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Fleet Decisions – Deals on wheels.

If there’s an edge to be had in fleet leasing, one would expect it to lie with the manufacturers themselves. Bank-owned leasing companies can try to differentiate themselves on service, but they can hardly turn to their stock-in-trade, money, or the cost of money, for an advantage.

After all, a big manufacturer’s finance arm is going to have the same access to capital as a bank. But manufacturers make cars, so whatever advantage is to be had, should lie with them.

However, one point to get straight at the outset is that, when it comes to the vehicle purchase price, the law is clear. There’s no way that a manufacturer can offer its own vehicle leasing arm better terms, for the same number of cars, than it’s prepared to offer a bank-owned leasing company. Nor, to be fair, would manufacturers wish to. After all, the bank-owned leasing companies are some of their biggest customers.

This point means that, when you ask the leasing arms of car manufacturers such as Peugeot, Ford and Vauxhall on the record, what it is they have that the banks don’t, they get a little nervous. None of them want to upset such good customers as Interleasing or Lex. However, every company likes to sing about its unique selling points, so they are able to put a persuasive case.

John Taylor, sales director at Peugeot, notes that, if one strips the leasing game to its basic revenue streams, it becomes easier to see why a manufacturer might have an edge. There are only a limited number of possible sources of profit. There’s the finance profit, the profit on the car, the profit on the management of the customer’s fleet (if this is included as part of the deal) and the profit derived from associated services such as accident and travel insurance. There’s also the profit which comes from the maintenance and servicing of the vehicle.

Taylor argues that it’s difficult for a bank-owned leasing company to capture all these profit sources. Certain revenue streams, such as the profit on the vehicle itself and the profit derived from maintenance, remain with the manufacturer. Since the manufacturer’s fleet leasing arm is still, ultimately, the manufacturer, it can pool all these profit streams when bidding for business. “This concentration of profit gives me the ability to be more aggressive when I am bidding for a deal. A large fleet customer, coming to the market for a large fleet to be leased, say upwards of 100 vehicles, will find that the manufacturer can generally take a sharper view than a conventional leasing company – not because it’s getting the cars cheaper, but because it has this concentrated pool of profit which it can take a view of,” he says.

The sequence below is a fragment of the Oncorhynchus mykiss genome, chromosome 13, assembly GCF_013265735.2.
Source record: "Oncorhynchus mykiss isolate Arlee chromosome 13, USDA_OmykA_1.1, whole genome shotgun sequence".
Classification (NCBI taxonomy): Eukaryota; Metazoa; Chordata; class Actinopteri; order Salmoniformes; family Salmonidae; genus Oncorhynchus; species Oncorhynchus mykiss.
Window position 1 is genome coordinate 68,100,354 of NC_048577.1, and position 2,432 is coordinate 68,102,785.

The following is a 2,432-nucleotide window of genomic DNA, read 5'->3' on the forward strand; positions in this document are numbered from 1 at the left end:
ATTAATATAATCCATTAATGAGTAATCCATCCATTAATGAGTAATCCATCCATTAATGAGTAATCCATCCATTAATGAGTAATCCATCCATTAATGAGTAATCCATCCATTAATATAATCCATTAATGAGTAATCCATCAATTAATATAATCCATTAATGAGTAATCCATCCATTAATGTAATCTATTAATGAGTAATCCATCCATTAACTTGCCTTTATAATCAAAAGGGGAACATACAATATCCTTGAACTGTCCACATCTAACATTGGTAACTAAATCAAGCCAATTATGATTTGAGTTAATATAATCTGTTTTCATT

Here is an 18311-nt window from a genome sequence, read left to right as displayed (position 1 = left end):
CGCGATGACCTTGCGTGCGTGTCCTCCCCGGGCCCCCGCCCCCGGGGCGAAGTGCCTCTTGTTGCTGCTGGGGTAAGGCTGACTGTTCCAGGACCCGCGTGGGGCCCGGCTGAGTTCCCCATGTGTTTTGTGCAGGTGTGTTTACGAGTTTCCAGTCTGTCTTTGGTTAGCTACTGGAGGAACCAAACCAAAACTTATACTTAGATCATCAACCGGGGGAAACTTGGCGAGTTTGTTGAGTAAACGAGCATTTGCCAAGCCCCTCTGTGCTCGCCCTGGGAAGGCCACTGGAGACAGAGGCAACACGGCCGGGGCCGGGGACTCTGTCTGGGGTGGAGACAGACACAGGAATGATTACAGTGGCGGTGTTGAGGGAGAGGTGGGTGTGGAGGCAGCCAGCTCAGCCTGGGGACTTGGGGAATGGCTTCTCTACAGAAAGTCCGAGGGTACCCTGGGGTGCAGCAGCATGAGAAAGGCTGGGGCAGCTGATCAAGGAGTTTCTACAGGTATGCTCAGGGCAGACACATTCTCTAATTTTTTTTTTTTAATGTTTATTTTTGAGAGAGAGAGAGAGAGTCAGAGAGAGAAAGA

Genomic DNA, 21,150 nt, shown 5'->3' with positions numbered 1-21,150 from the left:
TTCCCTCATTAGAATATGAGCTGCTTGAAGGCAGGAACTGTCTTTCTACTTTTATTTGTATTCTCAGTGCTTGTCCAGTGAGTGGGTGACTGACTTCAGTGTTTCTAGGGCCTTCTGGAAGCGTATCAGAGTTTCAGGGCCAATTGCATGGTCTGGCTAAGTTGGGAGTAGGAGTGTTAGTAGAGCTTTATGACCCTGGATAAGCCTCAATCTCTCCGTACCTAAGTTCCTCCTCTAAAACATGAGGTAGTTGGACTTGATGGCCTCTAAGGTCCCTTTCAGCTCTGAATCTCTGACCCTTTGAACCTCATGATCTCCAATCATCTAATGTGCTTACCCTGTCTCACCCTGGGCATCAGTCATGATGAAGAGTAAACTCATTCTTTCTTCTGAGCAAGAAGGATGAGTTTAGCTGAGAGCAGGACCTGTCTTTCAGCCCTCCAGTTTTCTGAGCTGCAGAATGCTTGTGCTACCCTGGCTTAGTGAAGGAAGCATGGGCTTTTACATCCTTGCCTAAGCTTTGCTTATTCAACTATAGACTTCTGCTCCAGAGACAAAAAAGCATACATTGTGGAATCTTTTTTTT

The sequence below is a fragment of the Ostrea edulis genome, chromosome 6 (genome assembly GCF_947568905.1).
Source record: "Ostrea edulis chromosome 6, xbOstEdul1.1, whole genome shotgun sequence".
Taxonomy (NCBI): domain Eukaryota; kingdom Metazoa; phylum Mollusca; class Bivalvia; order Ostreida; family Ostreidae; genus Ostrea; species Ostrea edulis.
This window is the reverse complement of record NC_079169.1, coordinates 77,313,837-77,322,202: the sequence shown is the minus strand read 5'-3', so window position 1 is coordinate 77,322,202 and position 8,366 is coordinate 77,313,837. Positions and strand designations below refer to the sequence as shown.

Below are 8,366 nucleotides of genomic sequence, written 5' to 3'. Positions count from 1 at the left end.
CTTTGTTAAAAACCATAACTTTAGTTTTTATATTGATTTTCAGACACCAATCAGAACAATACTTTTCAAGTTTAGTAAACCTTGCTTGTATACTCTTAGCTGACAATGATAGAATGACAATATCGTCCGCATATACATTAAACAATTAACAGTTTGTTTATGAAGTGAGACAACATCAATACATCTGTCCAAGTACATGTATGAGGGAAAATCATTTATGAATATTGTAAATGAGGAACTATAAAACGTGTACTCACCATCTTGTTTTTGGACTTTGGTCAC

Andrew Thirkettle, marketing manager at Ford’s fleet lease finance company Business Partner, takes a different line. In essence his argument rests on two planks. First, there’s the fact that the Ford Trust Mark brand now embraces marques such as Jaguar, Land Rover, Volvo, Mazda and even Aston Martin, as well, of course, as the Ford range. Operating over so many marques gives it a comparable range to a manufacturer-independent, multi-marque, bank-owned fleet leasing company, when it comes to matching a customer’s requirements. Second, he argues that Business Partner’s real skill lies in its ability to tailor financing schemes to match the exact needs of its customers.